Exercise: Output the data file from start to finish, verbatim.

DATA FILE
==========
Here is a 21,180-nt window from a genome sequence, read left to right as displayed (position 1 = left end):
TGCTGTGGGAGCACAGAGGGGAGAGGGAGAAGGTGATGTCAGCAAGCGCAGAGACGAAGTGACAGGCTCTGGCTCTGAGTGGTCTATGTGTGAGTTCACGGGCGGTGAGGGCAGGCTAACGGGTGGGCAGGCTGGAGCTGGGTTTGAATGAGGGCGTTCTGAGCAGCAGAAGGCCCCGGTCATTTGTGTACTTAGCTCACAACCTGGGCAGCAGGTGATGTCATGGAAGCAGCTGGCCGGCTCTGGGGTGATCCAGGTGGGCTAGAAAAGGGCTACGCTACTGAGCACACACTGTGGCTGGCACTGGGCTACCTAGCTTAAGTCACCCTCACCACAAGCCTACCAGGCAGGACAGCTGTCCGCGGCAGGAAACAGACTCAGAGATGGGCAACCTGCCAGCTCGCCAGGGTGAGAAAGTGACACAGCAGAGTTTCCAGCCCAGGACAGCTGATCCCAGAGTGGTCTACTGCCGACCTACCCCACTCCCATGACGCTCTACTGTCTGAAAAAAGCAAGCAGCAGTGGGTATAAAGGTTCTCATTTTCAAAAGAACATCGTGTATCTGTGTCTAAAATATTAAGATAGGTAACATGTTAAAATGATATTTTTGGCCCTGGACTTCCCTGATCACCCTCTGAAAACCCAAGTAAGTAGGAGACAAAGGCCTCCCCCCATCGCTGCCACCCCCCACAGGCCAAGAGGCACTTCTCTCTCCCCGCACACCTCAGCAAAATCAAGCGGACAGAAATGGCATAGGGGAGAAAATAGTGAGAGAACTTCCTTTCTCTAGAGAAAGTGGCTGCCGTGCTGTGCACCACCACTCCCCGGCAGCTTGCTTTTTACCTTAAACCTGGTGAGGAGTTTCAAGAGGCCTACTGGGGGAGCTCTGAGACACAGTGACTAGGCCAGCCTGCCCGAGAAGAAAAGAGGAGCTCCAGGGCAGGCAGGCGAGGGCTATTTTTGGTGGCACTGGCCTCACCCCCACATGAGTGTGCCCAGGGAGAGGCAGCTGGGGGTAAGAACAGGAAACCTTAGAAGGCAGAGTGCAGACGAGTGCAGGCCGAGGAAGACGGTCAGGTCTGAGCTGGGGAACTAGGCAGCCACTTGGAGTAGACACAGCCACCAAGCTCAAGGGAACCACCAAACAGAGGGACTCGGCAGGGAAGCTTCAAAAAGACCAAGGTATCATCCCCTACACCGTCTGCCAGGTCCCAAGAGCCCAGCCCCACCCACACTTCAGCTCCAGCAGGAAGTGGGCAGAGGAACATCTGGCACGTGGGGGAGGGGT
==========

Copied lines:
Here is a 21,180-nt window from a genome sequence, read left to right as displayed (position 1 = left end):
TGCTGTGGGAGCACAGAGGGGAGAGGGAGAAGGTGATGTCAGCAAGCGCAGAGACGAAGTGACAGGCTCTGGCTCTGAGTGGTCTATGTGTGAGTTCACGGGCGGTGAGGGCAGGCTAACGGGTGGGCAGGCTGGAGCTGGGTTTGAATGAGGGCGTTCTGAGCAGCAGAAGGCCCCGGTCATTTGTGTACTTAGCTCACAACCTGGGCAGCAGGTGATGTCATGGAAGCAGCTGGCCGGCTCTGGGGTGATCCAGGTGGGCTAGAAAAGGGCTACGCTACTGAGCACACACTGTGGCTGGCACTGGGCTACCTAGCTTAAGTCACCCTCACCACAAGCCTACCAGGCAGGACAGCTGTCCGCGGCAGGAAACAGACTCAGAGATGGGCAACCTGCCAGCTCGCCAGGGTGAGAAAGTGACACAGCAGAGTTTCCAGCCCAGGACAGCTGATCCCAGAGTGGTCTACTGCCGACCTACCCCACTCCCATGACGCTCTACTGTCTGAAAAAAGCAAGCAGCAGTGGGTATAAAGGTTCTCATTTTCAAAAGAACATCGTGTATCTGTGTCTAAAATATTAAGATAGGTAACATGTTAAAATGATATTTTTGGCCCTGGACTTCCCTGATCACCCTCTGAAAACCCAAGTAAGTAGGAGACAAAGGCCTCCCCCCATCGCTGCCACCCCCCACAGGCCAAGAGGCACTTCTCTCTCCCCGCACACCTCAGCAAAATCAAGCGGACAGAAATGGCATAGGGGAGAAAATAGTGAGAGAACTTCCTTTCTCTAGAGAAAGTGGCTGCCGTGCTGTGCACCACCACTCCCCGGCAGCTTGCTTTTTACCTTAAACCTGGTGAGGAGTTTCAAGAGGCCTACTGGGGGAGCTCTGAGACACAGTGACTAGGCCAGCCTGCCCGAGAAGAAAAGAGGAGCTCCAGGGCAGGCAGGCGAGGGCTATTTTTGGTGGCACTGGCCTCACCCCCACATGAGTGTGCCCAGGGAGAGGCAGCTGGGGGTAAGAACAGGAAACCTTAGAAGGCAGAGTGCAGACGAGTGCAGGCCGAGGAAGACGGTCAGGTCTGAGCTGGGGAACTAGGCAGCCACTTGGAGTAGACACAGCCACCAAGCTCAAGGGAACCACCAAACAGAGGGACTCGGCAGGGAAGCTTCAAAAAGACCAAGGTATCATCCCCTACACCGTCTGCCAGGTCCCAAGAGCCCAGCCCCACCCACACTTCAGCTCCAGCAGGAAGTGGGCAGAGGAACATCTGGCACGTGGGGGAGGGGT